Thursday, June 21, 2018

The Ellensburg WA sky for the week of 6/23/18

Saturday:  Jupiter is about a half a fist to the lower right of the Moon at 10 p.m. tonight. More interesting is that "star" you've noticed below Jupiter for the past few weeks. Now it is about a thumb thickness to the lower left of Jupiter. That star is Zubenelgenubi, the second brightest star in the constellation Libra. The name means "southern claw", a holdover from the time when this part of the sky was associated with the neighboring constellation of Scorpius the scorpion. Notice that the word "star" was in quotes earlier. That's because Zubenelgenubi is a binary star system, easily seen with binoculars as a white and yellow pair. To a person living on a planet orbiting the dimmer of the two stars, the brighter star would be nearly as bright as the full Moon appears from Earth.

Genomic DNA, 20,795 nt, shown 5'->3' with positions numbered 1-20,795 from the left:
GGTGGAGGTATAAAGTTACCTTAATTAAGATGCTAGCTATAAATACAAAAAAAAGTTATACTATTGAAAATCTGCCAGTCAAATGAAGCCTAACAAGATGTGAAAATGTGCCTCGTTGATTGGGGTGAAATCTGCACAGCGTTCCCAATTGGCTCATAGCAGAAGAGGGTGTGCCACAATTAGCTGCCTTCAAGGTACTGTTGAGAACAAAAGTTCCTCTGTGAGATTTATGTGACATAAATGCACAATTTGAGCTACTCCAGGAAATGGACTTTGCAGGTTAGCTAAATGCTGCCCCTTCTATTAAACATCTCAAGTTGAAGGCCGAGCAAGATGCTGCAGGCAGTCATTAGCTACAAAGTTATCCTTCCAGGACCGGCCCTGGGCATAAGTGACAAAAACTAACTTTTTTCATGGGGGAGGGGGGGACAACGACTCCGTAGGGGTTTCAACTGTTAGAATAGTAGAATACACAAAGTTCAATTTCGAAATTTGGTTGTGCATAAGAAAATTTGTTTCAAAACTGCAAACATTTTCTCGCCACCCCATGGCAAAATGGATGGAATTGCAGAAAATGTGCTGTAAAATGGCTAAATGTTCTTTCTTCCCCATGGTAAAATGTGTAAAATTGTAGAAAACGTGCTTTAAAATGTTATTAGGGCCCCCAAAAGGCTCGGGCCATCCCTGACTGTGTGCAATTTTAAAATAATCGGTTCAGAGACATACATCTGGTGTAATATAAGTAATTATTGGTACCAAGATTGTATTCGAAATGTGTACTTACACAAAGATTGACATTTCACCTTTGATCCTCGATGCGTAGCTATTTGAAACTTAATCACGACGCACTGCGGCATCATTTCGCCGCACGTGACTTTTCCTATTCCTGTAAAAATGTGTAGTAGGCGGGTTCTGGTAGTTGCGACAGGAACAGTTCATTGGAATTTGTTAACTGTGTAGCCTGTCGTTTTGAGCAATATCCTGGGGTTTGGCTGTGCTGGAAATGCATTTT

Sunday: “Mom, I can’t sleep. It is too light out!” A poor excuse you say? Good astronomy skills, I say. The latest sunset of the year happens this week. Surprisingly, the earliest sunrise and the latest sunset do not both happen on the longest day of the year, the day of the summer solstice. The earliest sunrise occurs just before the longest day and the latest sunset occurs just after the longest day. This phenomenon relates to the angle of the Sun’s path near rising and setting. In Ellensburg, that angle is about 66 degrees near the first day of summer. Because of the Earth’s orbit, which causes the Sun’s apparent motion, the angles are not symmetric. The asymmetries in orbital angles leads to the asymmetry in rise and set times. By the way, picking a specific night to give you the “can’t sleep because it is too light out” line may just be an excuse because the sunset times change by only a few seconds each day in June. This year, the sun sets between 9:01 and 9:02 p.m. between June 22 and June 29.